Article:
Calling all Kiwis and music lovers! And no, I am not talking about the fruit, but rather about Aoteoroa/ New Zealand, since this blog entry focuses on the music of this country’s biggest reggae rock fusion band Six60.
The single “Don’t Forget Your Roots“ of the five-member band from Dunedin was released in 2011 and reached number 2 on the New Zealand Singles Charts. In the past decade, this song has become somewhat of a ‘Kiwi anthem’.
The 2011 release, however, is not where the evolution and importance of the song ends. In September 2019, Six60 released a new Māori version: “Kia Mau Ki Tō Ūkaipō / Don’t Forget Your Roots“ in the collection Waiata / Anthems of re-recorded New Zealand pop songs to promote Te Wiki o te Reo Māori (Māori Language Week).
In the chorus of this song, Six60 reminds the listener of how important it is to remember our own roots, since they include our family and friends, but also our inner self – what we truly are: “the ones who made us – brought us here”. It deals with the idea of Indigenous heritage and identity and why you should be thankful and proud of it. Neglecting these roots easily leads to them being lost.
To further highlight the importance of what is said in the chorus, Six60 introduces a man (Johnny) and a woman (Jesse), who both are detached from their roots in Aotearoa after leaving their home which “armed them with power”. This results in them being lost in two ways: 1. They lack Māori values and morals and 2. the connection to their roots and their whānau (family), who are the only people that truly matter, becomes tenuous. Overall, both experience a disconnection from their origin. They are displaced and have lost their sense of belonging by leaving their homeland. The concept of loss applies to the man and woman as individuals, but also to their community – “He/She lost the faith of all those who mattered so…” Additionally, Six60 conveys a combination of nostalgia and homesickness with the simple words: “Don’t forget your roots…”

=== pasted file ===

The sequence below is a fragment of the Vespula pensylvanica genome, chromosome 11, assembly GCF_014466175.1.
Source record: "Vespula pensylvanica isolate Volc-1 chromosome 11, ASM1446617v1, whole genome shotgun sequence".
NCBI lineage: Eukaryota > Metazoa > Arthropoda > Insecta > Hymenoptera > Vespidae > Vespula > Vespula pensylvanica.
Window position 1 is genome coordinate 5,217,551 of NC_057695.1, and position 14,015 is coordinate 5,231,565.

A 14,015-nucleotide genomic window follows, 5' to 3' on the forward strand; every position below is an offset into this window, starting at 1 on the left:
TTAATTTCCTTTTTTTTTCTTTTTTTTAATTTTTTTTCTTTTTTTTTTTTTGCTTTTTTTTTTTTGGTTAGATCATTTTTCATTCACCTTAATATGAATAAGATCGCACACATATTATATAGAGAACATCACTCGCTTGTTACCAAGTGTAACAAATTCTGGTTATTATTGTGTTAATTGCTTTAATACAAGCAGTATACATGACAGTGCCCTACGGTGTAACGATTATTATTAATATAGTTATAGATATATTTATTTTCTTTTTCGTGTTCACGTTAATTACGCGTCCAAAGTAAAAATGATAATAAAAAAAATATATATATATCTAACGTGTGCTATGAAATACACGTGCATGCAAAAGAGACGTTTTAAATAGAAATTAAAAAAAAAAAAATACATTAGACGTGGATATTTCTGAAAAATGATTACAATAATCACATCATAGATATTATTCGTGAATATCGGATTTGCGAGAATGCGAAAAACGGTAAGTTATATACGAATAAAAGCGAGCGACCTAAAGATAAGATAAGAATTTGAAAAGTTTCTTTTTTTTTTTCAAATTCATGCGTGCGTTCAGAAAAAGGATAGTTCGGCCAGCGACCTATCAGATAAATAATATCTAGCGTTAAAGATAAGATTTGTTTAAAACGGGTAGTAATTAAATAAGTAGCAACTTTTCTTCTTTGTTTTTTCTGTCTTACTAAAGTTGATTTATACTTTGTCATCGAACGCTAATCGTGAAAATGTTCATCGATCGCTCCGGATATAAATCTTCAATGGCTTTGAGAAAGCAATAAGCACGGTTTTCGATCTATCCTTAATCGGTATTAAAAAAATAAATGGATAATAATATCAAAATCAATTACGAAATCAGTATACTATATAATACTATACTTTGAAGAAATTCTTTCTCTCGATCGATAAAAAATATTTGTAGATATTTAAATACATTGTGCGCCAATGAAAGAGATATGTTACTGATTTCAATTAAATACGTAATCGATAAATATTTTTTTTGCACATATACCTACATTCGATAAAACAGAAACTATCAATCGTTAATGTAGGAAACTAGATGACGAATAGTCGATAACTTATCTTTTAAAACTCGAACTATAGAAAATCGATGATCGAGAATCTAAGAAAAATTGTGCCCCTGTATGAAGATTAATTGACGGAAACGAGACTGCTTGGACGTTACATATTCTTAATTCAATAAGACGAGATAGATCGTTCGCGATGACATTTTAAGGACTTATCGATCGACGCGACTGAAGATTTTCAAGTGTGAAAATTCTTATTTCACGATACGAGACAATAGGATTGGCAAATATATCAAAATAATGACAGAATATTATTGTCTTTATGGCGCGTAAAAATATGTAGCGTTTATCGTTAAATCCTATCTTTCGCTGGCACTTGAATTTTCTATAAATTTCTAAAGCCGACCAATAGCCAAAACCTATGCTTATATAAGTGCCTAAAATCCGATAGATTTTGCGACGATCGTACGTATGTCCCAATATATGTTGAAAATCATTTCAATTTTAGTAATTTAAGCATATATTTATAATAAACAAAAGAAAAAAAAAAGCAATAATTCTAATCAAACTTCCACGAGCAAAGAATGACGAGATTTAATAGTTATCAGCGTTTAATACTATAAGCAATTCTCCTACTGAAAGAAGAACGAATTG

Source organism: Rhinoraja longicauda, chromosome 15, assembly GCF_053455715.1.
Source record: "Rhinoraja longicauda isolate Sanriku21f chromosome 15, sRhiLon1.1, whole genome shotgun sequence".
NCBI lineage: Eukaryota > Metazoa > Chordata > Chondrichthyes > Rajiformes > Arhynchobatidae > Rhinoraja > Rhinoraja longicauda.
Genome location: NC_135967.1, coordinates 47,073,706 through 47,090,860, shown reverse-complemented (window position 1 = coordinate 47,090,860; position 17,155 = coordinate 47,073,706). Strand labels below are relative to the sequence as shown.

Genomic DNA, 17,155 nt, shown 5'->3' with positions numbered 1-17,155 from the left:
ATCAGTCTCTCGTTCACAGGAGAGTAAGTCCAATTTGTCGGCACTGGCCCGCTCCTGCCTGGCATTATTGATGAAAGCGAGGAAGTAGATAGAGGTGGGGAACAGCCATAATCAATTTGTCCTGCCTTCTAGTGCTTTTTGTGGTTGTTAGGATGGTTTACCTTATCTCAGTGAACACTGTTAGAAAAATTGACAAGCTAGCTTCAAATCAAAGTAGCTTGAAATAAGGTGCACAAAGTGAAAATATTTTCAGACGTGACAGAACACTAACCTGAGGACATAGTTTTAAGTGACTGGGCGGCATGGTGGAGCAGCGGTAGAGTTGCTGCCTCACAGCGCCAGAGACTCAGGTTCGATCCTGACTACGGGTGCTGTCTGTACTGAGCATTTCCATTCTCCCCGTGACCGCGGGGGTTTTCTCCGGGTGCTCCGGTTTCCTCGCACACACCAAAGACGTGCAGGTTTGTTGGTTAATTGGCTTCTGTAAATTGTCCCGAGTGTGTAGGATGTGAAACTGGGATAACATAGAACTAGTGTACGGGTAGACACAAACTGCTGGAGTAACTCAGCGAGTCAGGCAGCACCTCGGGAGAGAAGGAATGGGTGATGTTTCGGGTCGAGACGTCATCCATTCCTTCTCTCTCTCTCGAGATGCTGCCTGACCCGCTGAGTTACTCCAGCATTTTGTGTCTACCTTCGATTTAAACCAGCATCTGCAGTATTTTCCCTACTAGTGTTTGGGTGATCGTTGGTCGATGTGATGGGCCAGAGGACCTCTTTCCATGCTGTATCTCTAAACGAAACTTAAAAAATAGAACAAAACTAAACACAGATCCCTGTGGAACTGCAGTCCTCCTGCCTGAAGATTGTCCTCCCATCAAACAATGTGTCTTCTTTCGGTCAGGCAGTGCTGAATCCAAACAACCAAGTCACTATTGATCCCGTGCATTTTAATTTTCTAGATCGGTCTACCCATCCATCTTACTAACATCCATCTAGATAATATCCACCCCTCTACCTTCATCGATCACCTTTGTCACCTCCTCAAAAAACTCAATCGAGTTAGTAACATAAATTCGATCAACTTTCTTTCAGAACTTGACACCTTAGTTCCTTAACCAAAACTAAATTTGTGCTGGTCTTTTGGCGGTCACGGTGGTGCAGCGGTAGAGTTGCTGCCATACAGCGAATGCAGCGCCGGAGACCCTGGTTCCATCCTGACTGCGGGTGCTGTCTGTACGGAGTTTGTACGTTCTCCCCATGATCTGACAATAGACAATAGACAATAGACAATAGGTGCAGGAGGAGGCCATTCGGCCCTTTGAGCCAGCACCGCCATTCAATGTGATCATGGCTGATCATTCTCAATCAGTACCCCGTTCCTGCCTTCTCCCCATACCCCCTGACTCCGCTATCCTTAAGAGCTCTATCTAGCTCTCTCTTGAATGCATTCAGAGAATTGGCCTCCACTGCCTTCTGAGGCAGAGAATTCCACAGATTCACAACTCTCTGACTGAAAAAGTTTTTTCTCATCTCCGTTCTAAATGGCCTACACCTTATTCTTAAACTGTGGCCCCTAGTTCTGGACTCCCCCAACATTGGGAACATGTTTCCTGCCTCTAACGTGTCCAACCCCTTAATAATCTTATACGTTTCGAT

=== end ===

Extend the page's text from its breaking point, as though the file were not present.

But only if no return is intended.
Representing Māori culture through music and language
Even though the band members all have Māori roots, they did not grow up with the language or culture, yet feel deeply connected to it. Their intention of releasing the song in Māori was to learn more about their culture and understand their origin – their roots. They wanted to provide a song of familiar lyrics that communicates their culture using Te Reo.
But why is music so important to remember your roots?
Well, wherever you are, in New Zealand or overseas, the distinctive sounds used in songs such as “Kia Mau Ki Tō Ūkaipō“ can conjure up images of home. Translating popular songs from English to Māori can deepen empathy and provides a solution for the absence of communication between Māori and non-Māori by encouraging discourse. Embracing Māori culture, the waka, the whānau – community and music can convey heritage and is a start to help non-Māori engage with the language and culture. At the same time, it is dangerous to base one’s understanding of a foreign culture solely on one song, since Maori offer a diverse culture with many traditions and also contradictions.
My personal connection to the song goes back almost to its initial release. I first visited a Six60 concert in 2012 in German. When the band sang “Don’t Forget Your Roots”, those who were Māori in the audience, all far away from home, started a haka. It first got me thinking about the connection between music and culture. Whenever I listen to the song now, it also reminds me of my time spent abroad and the people I met.